As an online-only company, Amazon enjoys a reach far beyond that of brick and mortar stores, able to stretch its long arm into any corner of the world and drop its great-quality products there. However, the reliance on delivery has long been the weakest link in its strategy for world domination.
The delivery process is fraught with peril, with the possibility for a misplaced item, or damage to be done to the product being delivered. It could result in the package going to the wrong location, being confused for another package, or not being dispatched at all. Amazon items may even be delivered to the right address at the wrong time, resulting in frustrating and confusing notes or notifications of attempted delivery. Luckily, this last eventuality can be combated with proper preparation – notifying the Amazon team of the desired course of action in the event of a failed delivery is the first step. For example, you can specify on your account that you would like your parcel to be left with a neighbour or left in a safe place, rather than the automatic recourse to a sorting office.
You can also choose non-direct delivery, like the package being left in an Amazon drop centre close to you, where you can pick it up yourself at a time of your convenience. That completely eliminates the possibility of a missed delivery and provides incredible autonomy on the customer’s part, and so it is becoming an increasingly popular option in our post-factual, self-reliant modern world.
A final, and much more exciting, Amazon delivery method is just over the horizon, as well.
In 2016, Amazon revealed its plans to deliver by an incredible new method, replacing the van, bicycle and pack mule of the past with a new courier – flying robots.
The Amazon Delivery Drone has been tested, and is currently used in a number of major cities, including London and LA, to deliver products within an hour of their order, paving the way for a future in which the robotic legions of the sky can deliver a purchase to us with mechanical efficiency, quick, easy confidence, and unprecedented speed, rendering traditional delivery obsolete and removing any need for any of us to ever leave our homes again.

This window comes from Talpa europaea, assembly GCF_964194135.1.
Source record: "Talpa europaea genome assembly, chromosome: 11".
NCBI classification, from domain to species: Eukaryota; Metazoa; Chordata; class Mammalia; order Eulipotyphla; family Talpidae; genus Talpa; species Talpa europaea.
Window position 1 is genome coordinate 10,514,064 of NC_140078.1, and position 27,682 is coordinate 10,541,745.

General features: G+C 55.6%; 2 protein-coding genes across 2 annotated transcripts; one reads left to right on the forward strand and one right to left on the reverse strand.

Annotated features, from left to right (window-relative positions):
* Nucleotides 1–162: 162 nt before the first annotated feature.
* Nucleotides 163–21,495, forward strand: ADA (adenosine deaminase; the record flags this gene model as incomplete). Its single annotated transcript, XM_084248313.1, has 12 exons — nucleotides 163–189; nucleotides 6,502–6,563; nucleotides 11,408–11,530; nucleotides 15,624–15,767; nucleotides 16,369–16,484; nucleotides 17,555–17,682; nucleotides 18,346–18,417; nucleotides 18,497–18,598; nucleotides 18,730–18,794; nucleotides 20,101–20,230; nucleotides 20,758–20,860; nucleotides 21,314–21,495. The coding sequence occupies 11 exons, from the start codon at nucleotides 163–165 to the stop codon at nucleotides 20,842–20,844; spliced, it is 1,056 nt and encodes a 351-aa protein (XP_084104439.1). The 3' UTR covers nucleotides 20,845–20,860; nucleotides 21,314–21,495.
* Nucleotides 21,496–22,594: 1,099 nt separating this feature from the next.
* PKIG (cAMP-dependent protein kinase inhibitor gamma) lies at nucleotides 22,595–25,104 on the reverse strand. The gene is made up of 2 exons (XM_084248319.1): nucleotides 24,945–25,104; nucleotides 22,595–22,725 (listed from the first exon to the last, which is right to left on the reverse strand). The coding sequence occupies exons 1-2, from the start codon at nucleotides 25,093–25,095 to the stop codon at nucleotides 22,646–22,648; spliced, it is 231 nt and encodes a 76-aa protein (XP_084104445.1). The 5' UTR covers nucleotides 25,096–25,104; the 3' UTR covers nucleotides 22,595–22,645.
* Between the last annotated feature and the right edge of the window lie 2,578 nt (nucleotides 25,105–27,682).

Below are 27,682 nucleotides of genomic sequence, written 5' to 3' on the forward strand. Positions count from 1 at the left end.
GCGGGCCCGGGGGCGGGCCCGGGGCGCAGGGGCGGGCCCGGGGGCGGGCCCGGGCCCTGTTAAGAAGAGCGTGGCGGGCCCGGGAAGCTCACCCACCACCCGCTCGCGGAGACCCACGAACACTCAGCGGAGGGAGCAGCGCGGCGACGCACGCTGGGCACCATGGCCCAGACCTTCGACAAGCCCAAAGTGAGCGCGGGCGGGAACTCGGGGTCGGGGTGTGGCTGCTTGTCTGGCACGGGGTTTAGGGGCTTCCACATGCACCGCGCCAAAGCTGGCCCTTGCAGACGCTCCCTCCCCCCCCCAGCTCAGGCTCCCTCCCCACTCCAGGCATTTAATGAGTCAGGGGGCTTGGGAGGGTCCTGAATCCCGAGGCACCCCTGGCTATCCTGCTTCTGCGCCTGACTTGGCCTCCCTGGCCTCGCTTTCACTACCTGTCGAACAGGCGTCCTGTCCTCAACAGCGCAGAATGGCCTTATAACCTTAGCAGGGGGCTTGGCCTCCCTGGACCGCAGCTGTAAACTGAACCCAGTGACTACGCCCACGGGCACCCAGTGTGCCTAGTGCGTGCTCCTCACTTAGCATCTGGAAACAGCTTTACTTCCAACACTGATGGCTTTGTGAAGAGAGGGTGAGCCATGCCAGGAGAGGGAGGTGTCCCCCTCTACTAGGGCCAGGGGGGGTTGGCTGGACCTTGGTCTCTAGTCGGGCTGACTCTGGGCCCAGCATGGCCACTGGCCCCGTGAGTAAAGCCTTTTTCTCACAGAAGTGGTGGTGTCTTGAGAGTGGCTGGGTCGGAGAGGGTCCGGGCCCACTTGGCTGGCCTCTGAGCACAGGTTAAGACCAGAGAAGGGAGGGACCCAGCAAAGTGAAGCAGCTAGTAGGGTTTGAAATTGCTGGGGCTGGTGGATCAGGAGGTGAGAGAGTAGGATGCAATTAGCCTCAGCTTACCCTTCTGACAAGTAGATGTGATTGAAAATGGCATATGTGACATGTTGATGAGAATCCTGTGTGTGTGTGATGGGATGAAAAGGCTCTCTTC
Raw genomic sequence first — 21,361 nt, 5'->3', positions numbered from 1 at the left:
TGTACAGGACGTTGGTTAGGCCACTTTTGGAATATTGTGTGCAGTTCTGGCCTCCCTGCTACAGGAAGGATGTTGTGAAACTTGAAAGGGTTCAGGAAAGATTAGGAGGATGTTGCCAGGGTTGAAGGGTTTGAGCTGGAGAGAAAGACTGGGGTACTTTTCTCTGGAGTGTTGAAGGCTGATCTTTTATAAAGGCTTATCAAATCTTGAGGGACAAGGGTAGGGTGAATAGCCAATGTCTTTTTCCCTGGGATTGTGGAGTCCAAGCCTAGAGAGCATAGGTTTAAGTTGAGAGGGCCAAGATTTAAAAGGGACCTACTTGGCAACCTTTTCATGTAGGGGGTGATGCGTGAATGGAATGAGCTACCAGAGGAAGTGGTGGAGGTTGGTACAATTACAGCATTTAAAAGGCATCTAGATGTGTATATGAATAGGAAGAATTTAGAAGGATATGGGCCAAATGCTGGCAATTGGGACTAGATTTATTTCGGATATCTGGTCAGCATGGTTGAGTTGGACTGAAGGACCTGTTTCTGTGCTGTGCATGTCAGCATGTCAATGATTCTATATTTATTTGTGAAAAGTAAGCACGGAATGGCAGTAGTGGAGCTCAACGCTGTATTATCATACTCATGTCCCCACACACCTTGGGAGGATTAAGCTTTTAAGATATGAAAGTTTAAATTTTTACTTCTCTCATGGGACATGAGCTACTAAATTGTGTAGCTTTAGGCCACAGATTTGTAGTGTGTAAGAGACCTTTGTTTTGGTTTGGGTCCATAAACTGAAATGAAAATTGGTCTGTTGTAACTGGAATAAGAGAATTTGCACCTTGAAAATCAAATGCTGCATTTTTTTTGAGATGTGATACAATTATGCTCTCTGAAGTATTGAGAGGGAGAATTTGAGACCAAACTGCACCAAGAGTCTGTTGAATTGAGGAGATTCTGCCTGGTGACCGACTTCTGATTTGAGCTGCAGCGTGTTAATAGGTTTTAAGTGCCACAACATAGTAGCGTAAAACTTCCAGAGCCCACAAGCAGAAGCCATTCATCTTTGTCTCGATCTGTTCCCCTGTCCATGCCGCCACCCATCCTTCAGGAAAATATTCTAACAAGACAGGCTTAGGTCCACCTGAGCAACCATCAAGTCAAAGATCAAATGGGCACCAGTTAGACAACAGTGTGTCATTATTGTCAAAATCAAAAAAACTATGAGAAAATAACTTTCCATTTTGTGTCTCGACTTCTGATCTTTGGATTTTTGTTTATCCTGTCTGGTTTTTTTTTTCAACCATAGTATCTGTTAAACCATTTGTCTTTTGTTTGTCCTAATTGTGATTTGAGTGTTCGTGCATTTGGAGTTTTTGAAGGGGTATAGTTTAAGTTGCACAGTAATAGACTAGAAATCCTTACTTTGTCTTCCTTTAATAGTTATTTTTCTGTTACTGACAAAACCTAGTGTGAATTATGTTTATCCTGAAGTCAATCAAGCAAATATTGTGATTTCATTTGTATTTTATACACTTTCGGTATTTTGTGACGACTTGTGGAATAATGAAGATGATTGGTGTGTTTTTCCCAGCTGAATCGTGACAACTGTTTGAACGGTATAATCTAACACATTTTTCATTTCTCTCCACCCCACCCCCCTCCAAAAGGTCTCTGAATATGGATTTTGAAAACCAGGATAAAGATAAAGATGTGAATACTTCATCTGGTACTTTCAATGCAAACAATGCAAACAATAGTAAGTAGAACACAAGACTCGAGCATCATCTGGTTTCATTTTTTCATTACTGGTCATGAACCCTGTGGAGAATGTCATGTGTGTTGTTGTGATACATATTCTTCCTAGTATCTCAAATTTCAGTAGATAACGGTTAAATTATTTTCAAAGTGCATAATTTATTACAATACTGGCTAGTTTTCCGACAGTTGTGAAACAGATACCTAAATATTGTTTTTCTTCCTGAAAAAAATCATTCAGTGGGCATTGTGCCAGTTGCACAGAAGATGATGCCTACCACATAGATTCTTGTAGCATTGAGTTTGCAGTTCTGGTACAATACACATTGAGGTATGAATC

Amazon Prime is the next step up form standard Amazon customer-ship – a sort of “VIP level” of Amazon patronage which is unlocked via subscription and which provides a huge number of benefits for the customer which are otherwise inaccessible.
These benefits, which include things like discounts, access to exclusive sales, free delivery, free faster delivery, more loyalty points accumulated for future offers, and access to an Amazon Prime exclusive streaming service, are an excellent incentive to upgrade, and for regular customers or those who enjoy streaming television channels at any time, and those who live in metropolitan areas who may have need of rapid flying-drone delivery at short notice, it is certainly an investment worth considering.
Amazon Prime is also available to customers for free as part of a trial period, which allows customers to sample it and decide for themselves, once they’ve tasted the forbidden fruit, whether they want to eat the rest of it or not. However, it is advised that customers keep an eye on the time they have left on their free Amazon Prime trial period, since the service automatically ticks over into a full-blown paid subscription at the end of the trial, instead of cancelling.
This is excellent news for those customers who want to go all in for the paid subscription, but are too lazy or absent-minded to remember to apply for it before the end of their trial; but it is significantly worse news for customers who short-sightedly ordered something using their free Amazon Prime trial for free delivery and forgot to cancel it. These customers may soon find themselves paying the subscription fee for something they never really wanted, all for the sake of free delivery on an item that cost less than the subscription fee costs.
If you find yourself in a situation like that – and believe me, it’s easier than you think to get stuck in there like that – there’s no shame in it. We advise cancelling the Amazon Prime membership, unless you feel like you should go all in now that you’ve paid for it once, and then calling the head office for Amazon at the nearest possibility you get.
The staff there may be able to help – you won’t know unless you call!
For all other enquiries concerning Amazon Prime, you can call the customer service contact number listed on this page and ask your questions, report problems or issues, make enquiries, or register complaints.
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Amazon Online: https://www.amazon.co.uk/gp/help/contact-us/general-questions.html
Customer Service Guru is a telephone directory and call routing service and is not connected to Amazon. The direct contact number for Amazon can be found in the public domain or on their official website.